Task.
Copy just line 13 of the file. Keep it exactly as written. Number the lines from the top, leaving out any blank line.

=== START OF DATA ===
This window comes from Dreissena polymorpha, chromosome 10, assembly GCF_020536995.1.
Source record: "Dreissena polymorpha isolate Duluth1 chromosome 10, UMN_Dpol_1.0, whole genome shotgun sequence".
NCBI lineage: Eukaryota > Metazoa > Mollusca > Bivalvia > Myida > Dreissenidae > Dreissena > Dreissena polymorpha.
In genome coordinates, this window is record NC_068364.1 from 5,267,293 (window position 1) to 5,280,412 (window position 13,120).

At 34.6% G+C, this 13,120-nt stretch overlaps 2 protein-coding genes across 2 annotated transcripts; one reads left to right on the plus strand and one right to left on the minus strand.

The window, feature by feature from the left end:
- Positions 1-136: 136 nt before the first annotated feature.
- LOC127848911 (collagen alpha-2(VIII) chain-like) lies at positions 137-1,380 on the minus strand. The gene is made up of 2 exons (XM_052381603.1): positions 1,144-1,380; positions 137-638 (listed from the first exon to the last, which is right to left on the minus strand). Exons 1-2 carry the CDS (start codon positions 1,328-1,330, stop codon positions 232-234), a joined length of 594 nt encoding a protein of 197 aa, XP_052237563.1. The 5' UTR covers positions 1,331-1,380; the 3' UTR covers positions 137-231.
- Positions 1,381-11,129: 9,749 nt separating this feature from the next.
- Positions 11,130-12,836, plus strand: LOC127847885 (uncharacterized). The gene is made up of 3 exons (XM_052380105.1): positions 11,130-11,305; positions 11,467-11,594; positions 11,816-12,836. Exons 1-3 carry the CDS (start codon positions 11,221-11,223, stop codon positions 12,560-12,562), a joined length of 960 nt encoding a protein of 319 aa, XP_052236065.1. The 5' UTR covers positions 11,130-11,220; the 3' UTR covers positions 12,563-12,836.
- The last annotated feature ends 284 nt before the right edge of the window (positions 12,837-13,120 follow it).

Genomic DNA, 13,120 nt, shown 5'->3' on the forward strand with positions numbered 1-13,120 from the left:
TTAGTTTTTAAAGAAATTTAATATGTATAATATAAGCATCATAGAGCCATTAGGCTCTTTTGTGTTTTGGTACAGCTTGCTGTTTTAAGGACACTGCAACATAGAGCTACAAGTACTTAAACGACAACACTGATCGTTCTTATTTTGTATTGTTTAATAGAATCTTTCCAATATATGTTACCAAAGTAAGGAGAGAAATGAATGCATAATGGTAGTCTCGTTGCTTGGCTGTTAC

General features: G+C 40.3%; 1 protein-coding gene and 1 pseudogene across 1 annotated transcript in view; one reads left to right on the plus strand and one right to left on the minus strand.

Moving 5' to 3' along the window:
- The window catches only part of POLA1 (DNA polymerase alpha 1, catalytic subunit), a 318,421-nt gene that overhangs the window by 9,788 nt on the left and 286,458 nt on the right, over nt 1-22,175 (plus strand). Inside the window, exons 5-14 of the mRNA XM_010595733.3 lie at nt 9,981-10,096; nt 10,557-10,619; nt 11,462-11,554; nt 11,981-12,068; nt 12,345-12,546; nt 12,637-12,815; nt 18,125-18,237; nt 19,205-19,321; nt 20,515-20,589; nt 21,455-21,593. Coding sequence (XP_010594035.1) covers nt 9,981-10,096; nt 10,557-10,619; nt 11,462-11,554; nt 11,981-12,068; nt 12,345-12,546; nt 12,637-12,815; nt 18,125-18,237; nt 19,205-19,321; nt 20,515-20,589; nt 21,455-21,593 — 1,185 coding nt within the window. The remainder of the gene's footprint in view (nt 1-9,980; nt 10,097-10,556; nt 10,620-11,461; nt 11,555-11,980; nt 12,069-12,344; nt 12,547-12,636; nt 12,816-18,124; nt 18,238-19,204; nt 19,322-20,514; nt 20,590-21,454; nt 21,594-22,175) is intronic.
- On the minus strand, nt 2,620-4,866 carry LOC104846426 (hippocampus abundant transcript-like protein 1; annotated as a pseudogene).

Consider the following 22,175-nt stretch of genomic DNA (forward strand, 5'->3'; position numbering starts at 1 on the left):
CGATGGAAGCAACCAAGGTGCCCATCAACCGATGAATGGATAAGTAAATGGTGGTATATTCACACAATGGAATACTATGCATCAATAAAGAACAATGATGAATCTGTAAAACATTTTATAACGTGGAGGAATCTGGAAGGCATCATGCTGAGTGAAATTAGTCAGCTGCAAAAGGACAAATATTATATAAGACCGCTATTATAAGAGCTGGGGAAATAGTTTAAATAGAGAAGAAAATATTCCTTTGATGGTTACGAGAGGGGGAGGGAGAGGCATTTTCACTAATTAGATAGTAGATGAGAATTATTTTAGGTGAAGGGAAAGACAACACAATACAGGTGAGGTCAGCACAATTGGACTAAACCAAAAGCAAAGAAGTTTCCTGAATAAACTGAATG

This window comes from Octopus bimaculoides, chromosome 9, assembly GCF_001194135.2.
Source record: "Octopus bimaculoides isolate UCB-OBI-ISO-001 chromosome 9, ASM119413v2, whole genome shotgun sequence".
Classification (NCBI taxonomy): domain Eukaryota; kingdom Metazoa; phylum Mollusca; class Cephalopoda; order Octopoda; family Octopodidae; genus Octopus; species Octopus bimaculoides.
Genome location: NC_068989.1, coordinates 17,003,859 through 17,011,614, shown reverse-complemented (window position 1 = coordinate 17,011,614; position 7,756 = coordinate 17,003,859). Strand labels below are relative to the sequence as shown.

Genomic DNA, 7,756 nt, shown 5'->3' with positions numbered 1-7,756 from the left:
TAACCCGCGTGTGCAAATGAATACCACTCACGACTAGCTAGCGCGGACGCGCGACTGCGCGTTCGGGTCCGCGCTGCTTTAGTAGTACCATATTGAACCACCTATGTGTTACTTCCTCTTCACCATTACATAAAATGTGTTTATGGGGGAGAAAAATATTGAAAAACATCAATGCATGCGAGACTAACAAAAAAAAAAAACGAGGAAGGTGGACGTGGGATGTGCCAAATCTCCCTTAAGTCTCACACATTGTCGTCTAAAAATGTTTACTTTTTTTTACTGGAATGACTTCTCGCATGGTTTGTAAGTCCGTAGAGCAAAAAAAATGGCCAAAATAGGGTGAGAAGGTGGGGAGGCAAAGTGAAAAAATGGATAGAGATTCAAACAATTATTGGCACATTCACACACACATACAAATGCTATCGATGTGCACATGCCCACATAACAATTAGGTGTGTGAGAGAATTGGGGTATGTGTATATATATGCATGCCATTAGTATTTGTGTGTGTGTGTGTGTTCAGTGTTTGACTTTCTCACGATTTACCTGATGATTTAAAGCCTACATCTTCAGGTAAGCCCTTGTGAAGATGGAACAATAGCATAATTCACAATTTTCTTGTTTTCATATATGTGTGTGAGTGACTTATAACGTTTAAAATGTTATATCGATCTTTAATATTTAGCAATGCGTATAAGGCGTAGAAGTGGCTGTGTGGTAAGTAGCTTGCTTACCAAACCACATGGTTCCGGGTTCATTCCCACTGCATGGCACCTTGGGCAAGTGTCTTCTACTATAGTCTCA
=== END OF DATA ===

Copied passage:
TTAGTTTTTAAAGAAATTTAATATGTATAATATAAGCATCATAGAGCCATTAGGCTCTTTTGTGTTTTGGTACAGCTTGCTGTTTTAAGGACACTGCAACATAGAGCTACAAGTACTTAAACGACAACACTGATCGTTCTTATTTTGTATTGTTTAATAGAATCTTTCCAATATATGTTACCAAAGTAAGGAGAGAAATGAATGCATAATGGTAGTCTCGTTGCTTGGCTGTTAC